“Let’s face it, you could work for a bank somewhere and be subjected to some form of harassment. You need to be able to have that strength to deal with it. I think the bulk of the ladies who are coming out as applicants realize that.”


It's not me, baby. It's you.

 

Pass the vomit bag, I'm gonna hurl.

Catchfire Catchfire's picture

Rebecca West wrote:
ETA: Case in point, one of the fairly subtle ways of bullying and harassing me in my workplace is to deliberately misinterpret even the most innocuous things I post in order to humiliate me, belittle my intelligence and, by inferring that I don't meet the gold standard of "progressive", undermine my credibility.  As the target of such behavior I'm expected to suck it up.  I'm also blamed for the beligerence.

Classic.

I think, working this job over a few years, it's amazing the number of ways you start to see male-dominated culture manifest itself. I suppose, ironically, there's no substitute for experience, but I continue to become more and more sensitive to the subtle, nuanced and myriad ways male voices are privileged and protected and female ones are drowned out, diminished or ridiculed. I can only imagine what it must be like for women in so overtly and militaristic a culture like the RCMP. I imagine some kind of PTSD would  be contracted by those who were never subject to overt sexual harrassment.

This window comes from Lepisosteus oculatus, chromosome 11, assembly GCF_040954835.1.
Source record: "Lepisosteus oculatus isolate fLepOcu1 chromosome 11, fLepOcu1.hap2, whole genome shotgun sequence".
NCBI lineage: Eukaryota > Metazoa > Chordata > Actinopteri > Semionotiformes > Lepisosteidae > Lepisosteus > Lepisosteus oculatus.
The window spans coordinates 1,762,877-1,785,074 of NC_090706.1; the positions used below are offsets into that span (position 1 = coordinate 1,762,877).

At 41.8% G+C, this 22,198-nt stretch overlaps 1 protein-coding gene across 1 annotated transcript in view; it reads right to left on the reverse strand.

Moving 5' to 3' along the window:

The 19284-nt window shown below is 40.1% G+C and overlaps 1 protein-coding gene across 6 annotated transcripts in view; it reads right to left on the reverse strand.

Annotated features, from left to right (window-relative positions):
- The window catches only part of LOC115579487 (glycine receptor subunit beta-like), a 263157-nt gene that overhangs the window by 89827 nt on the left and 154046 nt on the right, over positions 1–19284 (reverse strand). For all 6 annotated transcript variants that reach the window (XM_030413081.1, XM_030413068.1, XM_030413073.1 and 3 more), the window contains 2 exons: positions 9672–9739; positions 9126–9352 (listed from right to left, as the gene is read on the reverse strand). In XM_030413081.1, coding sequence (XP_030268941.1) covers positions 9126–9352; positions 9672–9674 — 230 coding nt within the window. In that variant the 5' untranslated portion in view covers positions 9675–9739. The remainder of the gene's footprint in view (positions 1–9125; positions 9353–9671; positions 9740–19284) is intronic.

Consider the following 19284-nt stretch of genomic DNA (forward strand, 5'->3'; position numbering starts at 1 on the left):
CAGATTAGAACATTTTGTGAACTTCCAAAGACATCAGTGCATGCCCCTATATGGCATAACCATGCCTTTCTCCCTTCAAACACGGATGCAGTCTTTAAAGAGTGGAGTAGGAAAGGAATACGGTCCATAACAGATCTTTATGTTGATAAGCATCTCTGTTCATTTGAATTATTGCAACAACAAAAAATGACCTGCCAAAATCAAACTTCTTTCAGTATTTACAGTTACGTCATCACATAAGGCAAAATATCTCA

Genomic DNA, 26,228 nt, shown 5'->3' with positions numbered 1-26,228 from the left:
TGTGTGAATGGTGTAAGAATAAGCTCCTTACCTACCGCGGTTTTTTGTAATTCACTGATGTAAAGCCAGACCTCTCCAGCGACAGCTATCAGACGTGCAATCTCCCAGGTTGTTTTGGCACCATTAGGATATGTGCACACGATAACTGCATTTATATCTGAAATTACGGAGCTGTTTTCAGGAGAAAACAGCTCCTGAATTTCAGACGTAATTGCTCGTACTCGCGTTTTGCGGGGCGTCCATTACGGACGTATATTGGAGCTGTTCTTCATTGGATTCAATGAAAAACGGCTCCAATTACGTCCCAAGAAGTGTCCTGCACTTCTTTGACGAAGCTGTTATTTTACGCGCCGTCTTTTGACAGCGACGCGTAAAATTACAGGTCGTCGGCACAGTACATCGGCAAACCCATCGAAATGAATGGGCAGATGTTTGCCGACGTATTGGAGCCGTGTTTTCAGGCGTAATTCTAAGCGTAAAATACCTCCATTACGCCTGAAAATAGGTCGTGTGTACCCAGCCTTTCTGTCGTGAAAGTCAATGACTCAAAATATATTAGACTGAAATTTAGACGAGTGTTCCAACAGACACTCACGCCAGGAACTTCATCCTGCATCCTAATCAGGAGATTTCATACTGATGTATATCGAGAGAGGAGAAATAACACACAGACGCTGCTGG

My sister-in-law trained as an electrician for many years before quitting just a few hours shy of completing her apprenticeship. The old boys-ish ness was too much. And I don't know many tougher women than her. She now says if any young woman asked her about entering the trades, she'd tell them to forget it. It's just not worth the pain and suffering. That's depressing.

MegB

Even the toughest of women can be broken. All it takes is a steady diet of ridicule, insult and humiliation to undermine your self-confidence and self-esteem.

As a defense mechanism that helps an individual cope with severe trauma without having a complete breakdown, I see PTSD as a sign of individual emotional strength, though I'm pretty sure it doesn't feel like it at the time.  Ask anyone who wakes up screaming several nights a week, jumps out of their skin when you walk up behind them, etc. how strong they feel at any given time.  You have to survive some serious shit to have to live that way.  I don't know whether the officer is an alcoholic or not, but alcohol abuse is another symptom of PTSD.  Self-medicating behavior.